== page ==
It was also a fatal signal to thin out the public transport timetable of the BSAG, so that at rush hours at the beginning of the Corona crisis overcrowded buses were to be expected[14]. Because under these conditions it was foreseeable that especially responsible people who work in the health sector or in critical infrastructures would be forced into cars. As is well known, reliability in public infrastructure is a decisive factor. Despite the lower demand, the timetable should have been adhered to in order to keep the buses and trams relatively empty, thus allowing safe distancing and not permanently alienating customers.

  1. Incompatibility of distance rules and illegal pavement parking

On 24.03.2020, i.e. a few days after the distancing rules were issued in the form of a general ruling, a guideline for the barrier-free design of buildings in public traffic areas was published in Bremen. The minimum width for footpaths is, after all, the 1.80 m proposed in the relevant guideline for the construction of city streets (RASt 06). Strictly speaking, this refers to the uniformly smooth paved so-called footpath in the middle of pavements. In addition, further parts of the pavement are the protective strips on both sides of a total of 70 cm (20 cm to the boundary of the property, where the pavement is typically small and where bicycles or garbage cans are often parked, and 50 cm to the kerb, where illegal parking is all too often tolerated).

According to this, Bremen pavements would normally have to be a total of 2.50 m wide from the property line to the curb. Since this is already the minimum width in order to allow undisturbed traffic, parking may only be ordered or permitted on considerably wider pavements. In Bremen, these prescribed pavement widths are completely utopian due to the narrowness of the streets in terraced house areas such as Findorff, Schwachhausen, the Neustadt or the Viertel. In almost all streets of these districts, the pavements, which are already far too narrow by the usual standards, are additionally restricted by illegal, pavement-mounted parking. Although this illegality is obvious, the city is currently facing proceedings before the administrative court: The three plaintiff parties all live in streets where such illegal parking exists on both sides of the road. This makes the pavements extremely narrow. They are therefore suing with the aim of achieving the effective enforcement of clear pavements in their respective streets.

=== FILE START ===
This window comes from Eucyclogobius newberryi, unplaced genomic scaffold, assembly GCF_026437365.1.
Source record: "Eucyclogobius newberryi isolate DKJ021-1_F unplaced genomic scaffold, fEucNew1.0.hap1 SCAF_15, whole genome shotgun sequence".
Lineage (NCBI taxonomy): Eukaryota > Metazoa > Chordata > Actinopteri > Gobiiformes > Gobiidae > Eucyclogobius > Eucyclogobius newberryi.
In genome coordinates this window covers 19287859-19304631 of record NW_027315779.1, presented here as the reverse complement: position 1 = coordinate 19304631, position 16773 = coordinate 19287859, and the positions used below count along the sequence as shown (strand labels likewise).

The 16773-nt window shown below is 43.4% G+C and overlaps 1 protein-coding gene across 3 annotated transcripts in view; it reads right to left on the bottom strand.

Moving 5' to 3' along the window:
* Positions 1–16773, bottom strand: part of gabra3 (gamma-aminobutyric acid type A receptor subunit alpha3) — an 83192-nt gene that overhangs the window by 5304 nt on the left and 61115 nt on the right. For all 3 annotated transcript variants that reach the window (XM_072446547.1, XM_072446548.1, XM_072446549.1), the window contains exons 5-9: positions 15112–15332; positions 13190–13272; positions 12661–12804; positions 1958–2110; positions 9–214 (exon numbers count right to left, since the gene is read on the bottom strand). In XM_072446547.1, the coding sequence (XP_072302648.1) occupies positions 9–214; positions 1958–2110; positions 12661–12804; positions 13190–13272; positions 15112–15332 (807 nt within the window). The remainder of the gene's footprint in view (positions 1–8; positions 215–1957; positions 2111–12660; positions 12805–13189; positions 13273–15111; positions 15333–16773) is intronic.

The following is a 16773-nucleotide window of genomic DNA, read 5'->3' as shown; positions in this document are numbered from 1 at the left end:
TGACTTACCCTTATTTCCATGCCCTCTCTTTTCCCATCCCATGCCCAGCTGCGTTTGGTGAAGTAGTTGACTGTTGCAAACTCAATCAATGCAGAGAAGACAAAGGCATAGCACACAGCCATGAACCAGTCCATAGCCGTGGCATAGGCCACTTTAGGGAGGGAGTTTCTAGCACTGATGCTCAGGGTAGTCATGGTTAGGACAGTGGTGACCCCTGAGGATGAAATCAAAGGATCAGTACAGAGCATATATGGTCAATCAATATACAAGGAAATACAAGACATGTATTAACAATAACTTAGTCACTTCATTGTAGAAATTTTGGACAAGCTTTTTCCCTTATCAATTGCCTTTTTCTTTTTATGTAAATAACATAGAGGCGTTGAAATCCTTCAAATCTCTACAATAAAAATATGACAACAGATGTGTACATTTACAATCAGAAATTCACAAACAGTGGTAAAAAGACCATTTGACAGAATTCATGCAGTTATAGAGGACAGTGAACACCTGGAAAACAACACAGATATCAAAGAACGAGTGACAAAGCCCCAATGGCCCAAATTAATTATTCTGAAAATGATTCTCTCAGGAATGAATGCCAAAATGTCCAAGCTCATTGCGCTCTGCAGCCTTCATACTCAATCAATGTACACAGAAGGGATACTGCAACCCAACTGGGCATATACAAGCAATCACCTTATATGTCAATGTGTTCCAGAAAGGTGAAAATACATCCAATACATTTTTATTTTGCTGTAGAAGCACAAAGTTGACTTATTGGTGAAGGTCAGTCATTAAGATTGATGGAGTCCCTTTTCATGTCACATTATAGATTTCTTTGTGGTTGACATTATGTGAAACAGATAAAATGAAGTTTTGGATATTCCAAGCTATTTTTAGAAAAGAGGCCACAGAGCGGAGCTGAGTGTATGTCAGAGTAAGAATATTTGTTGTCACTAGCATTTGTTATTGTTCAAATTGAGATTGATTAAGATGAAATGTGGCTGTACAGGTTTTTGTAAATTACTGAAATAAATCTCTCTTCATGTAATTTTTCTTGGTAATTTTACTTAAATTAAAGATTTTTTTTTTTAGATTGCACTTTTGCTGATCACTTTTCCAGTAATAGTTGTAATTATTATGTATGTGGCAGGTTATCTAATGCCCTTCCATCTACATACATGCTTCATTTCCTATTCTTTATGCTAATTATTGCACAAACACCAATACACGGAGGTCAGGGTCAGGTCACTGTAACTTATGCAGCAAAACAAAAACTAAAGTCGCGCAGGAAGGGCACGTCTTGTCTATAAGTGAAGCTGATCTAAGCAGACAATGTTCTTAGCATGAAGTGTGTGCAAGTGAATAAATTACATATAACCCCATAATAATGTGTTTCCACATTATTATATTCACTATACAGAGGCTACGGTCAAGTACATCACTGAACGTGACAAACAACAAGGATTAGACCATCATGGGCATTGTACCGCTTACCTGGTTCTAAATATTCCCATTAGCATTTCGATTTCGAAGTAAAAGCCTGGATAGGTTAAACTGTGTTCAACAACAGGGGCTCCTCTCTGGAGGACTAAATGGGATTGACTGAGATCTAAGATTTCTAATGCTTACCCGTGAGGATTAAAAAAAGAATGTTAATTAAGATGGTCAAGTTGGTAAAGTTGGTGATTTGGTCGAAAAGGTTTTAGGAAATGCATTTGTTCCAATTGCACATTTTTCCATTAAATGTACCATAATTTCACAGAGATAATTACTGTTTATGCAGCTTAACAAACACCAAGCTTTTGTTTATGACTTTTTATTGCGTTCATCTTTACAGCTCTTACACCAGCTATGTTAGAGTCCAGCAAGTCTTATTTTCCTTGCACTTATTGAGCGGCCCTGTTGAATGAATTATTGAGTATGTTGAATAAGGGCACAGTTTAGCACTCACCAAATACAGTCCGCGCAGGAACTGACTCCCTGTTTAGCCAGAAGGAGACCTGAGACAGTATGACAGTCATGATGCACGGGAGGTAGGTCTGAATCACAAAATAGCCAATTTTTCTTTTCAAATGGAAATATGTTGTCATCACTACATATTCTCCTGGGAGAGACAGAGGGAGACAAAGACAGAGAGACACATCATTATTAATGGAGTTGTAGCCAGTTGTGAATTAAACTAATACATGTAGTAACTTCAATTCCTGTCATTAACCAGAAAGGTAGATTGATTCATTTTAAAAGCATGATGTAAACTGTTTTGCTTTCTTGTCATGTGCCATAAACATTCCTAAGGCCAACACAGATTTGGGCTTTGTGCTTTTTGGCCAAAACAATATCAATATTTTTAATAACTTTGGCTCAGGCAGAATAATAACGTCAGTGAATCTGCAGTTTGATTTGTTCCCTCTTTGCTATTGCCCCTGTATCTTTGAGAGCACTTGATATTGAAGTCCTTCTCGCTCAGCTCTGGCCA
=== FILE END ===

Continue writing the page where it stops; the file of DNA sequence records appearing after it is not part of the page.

1. The current directive provides for only 20cm distance between pedestrians

All this was already true for the time before the Corona crisis. However, according to the recommendations of the Forschungsgesellschaft für Straßen- und Verkehrswesen (Research Association for Roads and Traffic), on which the newly adopted directive for Bremen is based, the distance between pedestrians who encounter each other is only 20 cms. The current measures, on the other hand, require a distance of 1.50 m. Therefore, during the corona crisis, pedestrian walkways should actually be at least 3.80 m wide in order to provide safe distance when passing. Now it may seem unworldly for the city to gear its normal urban and street planning to the crisis. What is even more irritating, however, is that in the event of a crisis, not even temporary measures are considered to solve the problem of the de facto much too narrow footpaths in Bremen.

Bremen needs to learn from the above-mentioned examples from other cities. At the very least, it would now be appropriate to ban pavement parking in the entire city area and in return to set up more Park & Ride facilities. Following Berlin’s example, ad hoc protected lanes for cyclists should be additionally designated on suitable streets, such as Parkallee or the so-called Heerstraßen, to offer them the opportunity to get through traffic safely and healthily. This would also defuse the struggle between cyclists and pedestrians for the scarce space at the roadside.

  1. Conclusion

It is absolutely unacceptable that the traffic control authorities in Bremen tolerate illegal parking on footpaths and cycle paths for the duration of the crisis. Even the little space available for pedestrian and bicycle traffic according to the law is thus illegally expropriated, privatised by the car and taken away from the public. At present, both roads and footpaths are still relatively empty anyway. At a minimum, until everyday life returns to normal, precautions must be taken to provide sufficient public space for walking, cycling and public transport.

  • As far as pedestrians are concerned, from now on it must be ensured that the distances on the footpaths can actually be maintained. Otherwise, the administration will create conditions in which infection cannot be avoided because the prescribed distances are not observed. To achieve this, the misappropriation of public space through pavement parking, despite the lack of footpath width, must be ended throughout Bremen. If necessary, roads must be completely closed to motor vehicle traffic.
  • In addition, public transport capacity must not be further reduced. On the contrary, after the end of the strict initial restrictions, they must be increased, at least for the duration of the risk of infection, to such an extent that the use of public transport is possible at all times while maintaining safe distancing. Only then can passengers regain confidence in public transport. And only then can motor vehicle owners be expected to park their vehicles in P&R areas in the outskirts of the city.
  • In addition, cycling must be made easier by the uncomplicated designation of additional cycle paths (example: protected cycle lanes).

[1]https://www.promobil.de/wohnmobil-produktion-corona-pandemie/